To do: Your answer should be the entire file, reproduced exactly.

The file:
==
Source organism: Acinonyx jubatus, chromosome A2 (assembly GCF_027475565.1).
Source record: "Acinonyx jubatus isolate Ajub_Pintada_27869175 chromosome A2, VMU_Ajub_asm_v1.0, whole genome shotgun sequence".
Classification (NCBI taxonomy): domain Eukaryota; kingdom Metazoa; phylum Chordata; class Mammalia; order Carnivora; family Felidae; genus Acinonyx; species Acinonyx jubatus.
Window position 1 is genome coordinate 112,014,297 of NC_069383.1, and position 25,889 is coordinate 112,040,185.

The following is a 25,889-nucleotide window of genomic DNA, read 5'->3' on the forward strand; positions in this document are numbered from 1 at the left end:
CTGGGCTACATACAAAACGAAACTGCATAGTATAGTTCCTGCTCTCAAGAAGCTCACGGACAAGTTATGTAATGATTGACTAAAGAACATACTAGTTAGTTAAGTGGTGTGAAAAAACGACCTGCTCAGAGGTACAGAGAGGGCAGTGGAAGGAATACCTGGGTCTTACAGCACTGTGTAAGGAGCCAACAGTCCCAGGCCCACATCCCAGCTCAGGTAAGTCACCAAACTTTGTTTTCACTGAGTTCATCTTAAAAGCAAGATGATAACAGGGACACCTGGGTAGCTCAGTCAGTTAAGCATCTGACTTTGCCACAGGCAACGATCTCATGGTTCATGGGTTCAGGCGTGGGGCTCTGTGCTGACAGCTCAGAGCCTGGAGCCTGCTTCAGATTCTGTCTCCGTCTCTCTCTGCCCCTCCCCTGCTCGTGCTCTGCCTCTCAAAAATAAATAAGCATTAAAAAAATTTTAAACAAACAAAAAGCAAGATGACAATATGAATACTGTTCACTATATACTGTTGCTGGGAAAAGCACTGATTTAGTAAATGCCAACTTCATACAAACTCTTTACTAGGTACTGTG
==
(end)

Source organism: Acinonyx jubatus, chromosome A2 (assembly GCF_027475565.1).
Source record: "Acinonyx jubatus isolate Ajub_Pintada_27869175 chromosome A2, VMU_Ajub_asm_v1.0, whole genome shotgun sequence".
Classification (NCBI taxonomy): domain Eukaryota; kingdom Metazoa; phylum Chordata; class Mammalia; order Carnivora; family Felidae; genus Acinonyx; species Acinonyx jubatus.
Window position 1 is genome coordinate 112,014,297 of NC_069383.1, and position 25,889 is coordinate 112,040,185.

The following is a 25,889-nucleotide window of genomic DNA, read 5'->3' on the forward strand; positions in this document are numbered from 1 at the left end:
CTGGGCTACATACAAAACGAAACTGCATAGTATAGTTCCTGCTCTCAAGAAGCTCACGGACAAGTTATGTAATGATTGACTAAAGAACATACTAGTTAGTTAAGTGGTGTGAAAAAACGACCTGCTCAGAGGTACAGAGAGGGCAGTGGAAGGAATACCTGGGTCTTACAGCACTGTGTAAGGAGCCAACAGTCCCAGGCCCACATCCCAGCTCAGGTAAGTCACCAAACTTTGTTTTCACTGAGTTCATCTTAAAAGCAAGATGATAACAGGGACACCTGGGTAGCTCAGTCAGTTAAGCATCTGACTTTGCCACAGGCAACGATCTCATGGTTCATGGGTTCAGGCGTGGGGCTCTGTGCTGACAGCTCAGAGCCTGGAGCCTGCTTCAGATTCTGTCTCCGTCTCTCTCTGCCCCTCCCCTGCTCGTGCTCTGCCTCTCAAAAATAAATAAGCATTAAAAAAATTTTAAACAAACAAAAAGCAAGATGACAATATGAATACTGTTCACTATATACTGTTGCTGGGAAAAGCACTGATTTAGTAAATGCCAACTTCATACAAACTCTTTACTAGGTACTGTG